Kenny Arnold still making a positive impact nearly one year after his death

Former Iowa players Vince Brookins, Mike Henry and Steve Waite with Kenny Arnold at a recent FryFest event.

By Pat Harty

IOWA CITY, Iowa – Nearly 10 months after his death at the age of 59, former Iowa basketball player Kenny Arnold still is touching lives in a positive way, and one life in particular.

I reached out to Arnold’s former Iowa teammate, Mike “Tree” Henry, on Monday to get his comments for an upcoming article, and just to say hello and see how he was doing without his best friend.

Kenny Arnold and Mike Henry were like each other’s guardian angel, best friends since college who had a special bond that grew stronger through years of hardship and sadness.

Arnold, a starting guard on Iowa’s 1980 Final Four team, was diagnosed with brain cancer in 1985 and battled serious health issues for the last three decades of his life.

The Chicago native fought valiantly as his body was ravaged by multiple strokes that ultimately confined him to a hospital bed. Arnold also couldn’t speak in the latter years of his life, but his mind was sharp until the very end, which came this past April when Arnold passed away with Henry at his side.

Henry was almost always at Arnold’s side providing care, comfort and encouragement.

As Arnold’s medical condition worsened, Henry’s commitment to his friend grew stronger.

So I was curious to see how Henry was doing without Arnold in his life anymore. Henry still often thinks about Arnold, but Henry’s day-to-day life has changed dramatically since his friend and former college teammate passed away.

“I’m just learning how to have a life for myself now, which is weird to have free time and not having to be anywhere or go anywhere,” Henry said. “But adjusting to that in a positive way, too.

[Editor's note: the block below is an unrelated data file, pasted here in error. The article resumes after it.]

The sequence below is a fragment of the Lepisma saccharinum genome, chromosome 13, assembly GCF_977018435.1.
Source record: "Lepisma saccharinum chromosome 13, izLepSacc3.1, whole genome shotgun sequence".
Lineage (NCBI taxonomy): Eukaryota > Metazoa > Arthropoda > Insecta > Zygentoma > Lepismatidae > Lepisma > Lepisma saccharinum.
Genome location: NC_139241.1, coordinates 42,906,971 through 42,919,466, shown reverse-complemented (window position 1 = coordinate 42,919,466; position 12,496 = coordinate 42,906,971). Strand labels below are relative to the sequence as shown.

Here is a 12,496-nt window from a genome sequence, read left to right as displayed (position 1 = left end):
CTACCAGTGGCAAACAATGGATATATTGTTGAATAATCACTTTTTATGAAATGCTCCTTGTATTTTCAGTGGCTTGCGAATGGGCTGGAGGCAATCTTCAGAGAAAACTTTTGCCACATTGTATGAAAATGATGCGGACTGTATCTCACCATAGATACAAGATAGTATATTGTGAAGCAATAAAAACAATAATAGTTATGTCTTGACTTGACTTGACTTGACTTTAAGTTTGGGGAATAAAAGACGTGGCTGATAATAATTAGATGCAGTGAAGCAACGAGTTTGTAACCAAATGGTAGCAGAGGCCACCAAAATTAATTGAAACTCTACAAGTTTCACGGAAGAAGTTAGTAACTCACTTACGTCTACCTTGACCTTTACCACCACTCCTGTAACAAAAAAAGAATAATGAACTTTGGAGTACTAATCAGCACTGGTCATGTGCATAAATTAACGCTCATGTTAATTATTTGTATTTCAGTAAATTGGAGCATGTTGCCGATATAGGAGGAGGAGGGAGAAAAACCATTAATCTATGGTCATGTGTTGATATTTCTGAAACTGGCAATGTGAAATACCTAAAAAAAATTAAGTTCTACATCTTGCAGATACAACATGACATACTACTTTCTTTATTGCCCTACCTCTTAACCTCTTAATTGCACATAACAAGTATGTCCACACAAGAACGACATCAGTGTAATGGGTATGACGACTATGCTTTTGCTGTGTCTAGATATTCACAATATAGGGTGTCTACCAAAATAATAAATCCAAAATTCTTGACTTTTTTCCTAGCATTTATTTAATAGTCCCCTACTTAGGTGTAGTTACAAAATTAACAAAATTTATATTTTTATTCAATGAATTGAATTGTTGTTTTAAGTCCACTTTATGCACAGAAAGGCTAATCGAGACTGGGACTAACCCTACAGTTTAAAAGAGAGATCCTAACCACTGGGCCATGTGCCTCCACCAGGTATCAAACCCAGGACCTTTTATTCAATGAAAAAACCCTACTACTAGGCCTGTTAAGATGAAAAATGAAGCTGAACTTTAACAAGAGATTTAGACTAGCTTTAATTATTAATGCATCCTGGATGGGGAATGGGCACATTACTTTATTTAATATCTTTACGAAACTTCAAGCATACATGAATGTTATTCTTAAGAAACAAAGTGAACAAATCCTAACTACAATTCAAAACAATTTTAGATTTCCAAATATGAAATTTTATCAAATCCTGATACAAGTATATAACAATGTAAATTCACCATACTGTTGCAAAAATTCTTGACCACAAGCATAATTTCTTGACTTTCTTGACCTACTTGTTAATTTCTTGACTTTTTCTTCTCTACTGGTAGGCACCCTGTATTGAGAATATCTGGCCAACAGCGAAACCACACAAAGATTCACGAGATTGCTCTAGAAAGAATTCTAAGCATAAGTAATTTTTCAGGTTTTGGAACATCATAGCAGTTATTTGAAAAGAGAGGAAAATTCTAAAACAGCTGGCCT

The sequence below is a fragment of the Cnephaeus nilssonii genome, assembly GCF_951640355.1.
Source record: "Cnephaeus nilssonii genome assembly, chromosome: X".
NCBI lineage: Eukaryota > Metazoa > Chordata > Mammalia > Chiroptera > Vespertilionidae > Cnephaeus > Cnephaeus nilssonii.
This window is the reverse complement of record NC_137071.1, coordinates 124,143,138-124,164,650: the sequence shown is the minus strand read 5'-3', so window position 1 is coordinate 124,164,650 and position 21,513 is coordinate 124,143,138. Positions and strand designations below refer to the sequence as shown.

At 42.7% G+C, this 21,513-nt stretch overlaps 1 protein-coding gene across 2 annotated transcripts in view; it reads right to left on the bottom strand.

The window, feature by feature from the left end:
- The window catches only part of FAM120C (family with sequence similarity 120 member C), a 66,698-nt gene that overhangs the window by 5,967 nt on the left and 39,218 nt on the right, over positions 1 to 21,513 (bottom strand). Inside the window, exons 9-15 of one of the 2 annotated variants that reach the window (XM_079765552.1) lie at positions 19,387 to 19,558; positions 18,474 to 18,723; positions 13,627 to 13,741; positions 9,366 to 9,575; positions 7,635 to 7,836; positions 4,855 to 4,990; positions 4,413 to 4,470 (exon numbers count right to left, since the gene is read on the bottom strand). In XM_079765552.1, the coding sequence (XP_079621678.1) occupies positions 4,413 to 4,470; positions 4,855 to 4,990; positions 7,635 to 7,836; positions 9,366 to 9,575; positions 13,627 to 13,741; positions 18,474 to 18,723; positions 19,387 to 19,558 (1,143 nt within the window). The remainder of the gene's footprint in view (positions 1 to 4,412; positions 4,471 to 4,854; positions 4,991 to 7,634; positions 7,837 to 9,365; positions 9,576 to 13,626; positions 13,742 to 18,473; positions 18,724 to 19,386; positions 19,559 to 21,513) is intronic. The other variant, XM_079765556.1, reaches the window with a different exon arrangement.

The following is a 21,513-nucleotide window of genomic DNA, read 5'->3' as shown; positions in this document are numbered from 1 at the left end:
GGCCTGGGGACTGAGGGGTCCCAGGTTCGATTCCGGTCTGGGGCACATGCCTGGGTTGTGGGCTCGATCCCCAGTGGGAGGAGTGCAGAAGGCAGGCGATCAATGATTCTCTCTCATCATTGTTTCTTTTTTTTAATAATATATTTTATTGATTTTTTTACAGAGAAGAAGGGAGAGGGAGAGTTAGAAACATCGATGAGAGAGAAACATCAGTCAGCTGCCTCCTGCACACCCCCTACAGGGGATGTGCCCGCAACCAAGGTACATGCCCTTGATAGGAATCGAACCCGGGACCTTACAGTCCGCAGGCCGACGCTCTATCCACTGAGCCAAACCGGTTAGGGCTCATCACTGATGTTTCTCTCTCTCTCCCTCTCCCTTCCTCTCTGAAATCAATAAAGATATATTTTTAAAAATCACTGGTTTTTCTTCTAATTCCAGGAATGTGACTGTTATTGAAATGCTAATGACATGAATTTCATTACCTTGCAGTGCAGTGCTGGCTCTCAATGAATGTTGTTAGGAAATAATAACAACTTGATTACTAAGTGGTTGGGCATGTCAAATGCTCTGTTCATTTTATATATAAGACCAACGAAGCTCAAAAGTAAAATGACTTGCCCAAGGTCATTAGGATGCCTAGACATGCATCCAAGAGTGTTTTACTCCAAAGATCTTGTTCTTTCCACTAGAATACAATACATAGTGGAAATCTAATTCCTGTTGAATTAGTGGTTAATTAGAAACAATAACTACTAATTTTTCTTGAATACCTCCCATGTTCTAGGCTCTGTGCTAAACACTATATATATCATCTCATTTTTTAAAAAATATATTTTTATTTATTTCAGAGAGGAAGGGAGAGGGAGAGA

“So really everything is pretty good.”

Henry still is determined to build on Arnold’s legacy and to keep the Kenny Arnold Foundation running for the foreseeable future.

And it was during the course of our conversation on Monday that I learned about Henry’s latest noble cause.

A woman had donated a wheelchair to Arnold, but Arnold passed away before he had a chance to use it.

Henry described the wheelchair as the “Cadillac of power wheelchairs” and said it cost approximately $25,000.

“We spent the past year, pretty much since he passed, trying to find somebody to donate it to,” Henry said. “We didn’t want to just give it away to anybody. We wanted it to go to somebody who really needed it, kind of in the spirit of Kenny.”

The search finally paid dividends this past weekend as Henry learned about a 40-year old fireman from the Chicago suburb of Bolingbrook who is suffering from multiple sclerosis and regressing rapidly.

“He’s really going downhill fast and can’t walk anymore and is going through a total change of life, obviously,” said Henry, who also lives in Bolingbrook. “So I’m actually coordinating it as we speak to give it to him in the next day or so to kind of pay it forward.”

“I’m excited about that and we’re going to keep the foundation going and try to do some other things. I’m really thrilled to make that happen. That’s something we had been working on.”

Henry had contacted veteran’s organizations, nursing homes and hospitals looking for the right person, but he said liability issues always stood in the way.

So he finally decided to contact the people in human resources at a local high school where he is head of security and they told him about the fireman.

“They found a great candidate and this is going to be life changing for him,” Henry said. “This will give that gentleman mobility again. And it’s well needed.

“It turns out his chair that he had broke last week, so it’s perfect timing to hook up with him. He needs the chair. It turned out to be a perfect opportunity.”

The thing I’ll remember most about Kenny Arnold, besides his incredible courage and resolve, is that he brought out the best in people.

Iowa’s 1980 Final Four team, which was coached by Lute Olson and led by star point guard Ronnie Lester, was a close and well-connected group in college. But the players grew even closer over time as they rallied behind Arnold and tried to comfort him.

It was really a beautiful thing to watch despite the horrible circumstances.

Kenny Arnold deserved better out of life, but he never wallowed in self-pity or felt sorry himself.

He was always more concerned about the well-being of those around him than his situation, and that’s why giving this wheelchair to an ailing fireman is the perfect way to honor Kenny Arnold's rich legacy.

“It’s just a great continuing story with Kenny’s legacy,” Henry said. “It’s just amazing, you know, more Kenny stories.”